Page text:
Index shows the global innovation gap is growing

Anand Kulkarni

Middle-income countries, with the exception of China, are significantly under-represented in the top echelons of the Global Innovation Index and breaking into the rankings is an uphill struggle, although they are making progress.


Are universities helping China compete on skills?

Dean Hristov and Sonal Minocha

China’s universities are competing globally with regard to research. But with the rapid expansion of a more open and competitive Chinese economy, they could do more to promote innovation, entrepreneurship and the kind of skills employers are now looking for.


Canada offers US, UK academics security, not activism

Grace Karram Stephenson

While some may think Canada will become a base for liberal activism against the far right and a bastion of academic freedom, the reality is that most academics are moving there for security and are unlikely to rock the boat.


Recruitment of Vietnamese students limited by red tape

Deren Temel

Recruitment of Vietnamese students to Canada is hampered by slow visa permit processing time. Canada should continue the Canada Express Study visa for Vietnam as it cuts down on bureaucracy and expense for those Vietnamese looking to study there.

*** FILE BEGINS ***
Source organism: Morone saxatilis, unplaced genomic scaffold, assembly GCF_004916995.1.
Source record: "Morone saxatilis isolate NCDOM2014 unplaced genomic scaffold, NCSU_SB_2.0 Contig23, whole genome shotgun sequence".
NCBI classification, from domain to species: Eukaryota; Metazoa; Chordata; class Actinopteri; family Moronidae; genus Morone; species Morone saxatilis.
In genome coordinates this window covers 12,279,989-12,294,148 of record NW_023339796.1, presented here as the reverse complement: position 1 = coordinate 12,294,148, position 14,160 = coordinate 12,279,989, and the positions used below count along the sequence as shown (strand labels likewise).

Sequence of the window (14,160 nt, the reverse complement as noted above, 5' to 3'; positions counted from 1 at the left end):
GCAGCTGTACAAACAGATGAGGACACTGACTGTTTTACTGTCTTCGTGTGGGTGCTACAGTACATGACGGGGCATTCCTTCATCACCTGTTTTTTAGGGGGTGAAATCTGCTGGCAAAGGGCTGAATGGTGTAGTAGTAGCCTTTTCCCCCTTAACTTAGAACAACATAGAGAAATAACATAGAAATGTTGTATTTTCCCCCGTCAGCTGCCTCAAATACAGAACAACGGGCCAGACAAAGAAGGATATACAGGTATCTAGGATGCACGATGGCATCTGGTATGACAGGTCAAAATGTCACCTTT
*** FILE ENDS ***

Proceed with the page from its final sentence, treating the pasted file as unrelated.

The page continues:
Malaysia consolidates its position as a regional HE hub

Roger Chao Jr

Malaysia’s increasing capacity and focus on international and comparative education and Southeast Asian education research have confirmed its vital position with regard to international higher education in the region – and beyond.



Remembering what higher education is all about

Margaret Andrews

Sometimes we need to take a step back and remember why we’re in higher education. Professor Alan Dundes was the best teacher I ever had, but what made him great?



Mining the power of data to boost student success

Sungula Nkabinde

Data analytics is becoming increasingly important to improving the effectiveness of almost every profession and academia is no different, but knowing what data is important and how to use it is critical.


New Makerere vice-chancellor designate aims high

Christabel Ligami

Newly appointed Makerere University Vice-chancellor Professor Barnabas Nawangwe has vowed to position the Ugandan university as the leading institution for academic excellence and innovation in Africa.


College diversity officer – Demanding job, low resources

Sarah Brown, The Chronicle of Higher Education

Dozens of campuses across America have created diversity officer positions in the past 15 years, often in response to pressure from student activists, but the role is still relatively new. In a new survey of chief diversity officers, fewer than half of respondents said they began with adequate resources to carry out their responsibilities effectively.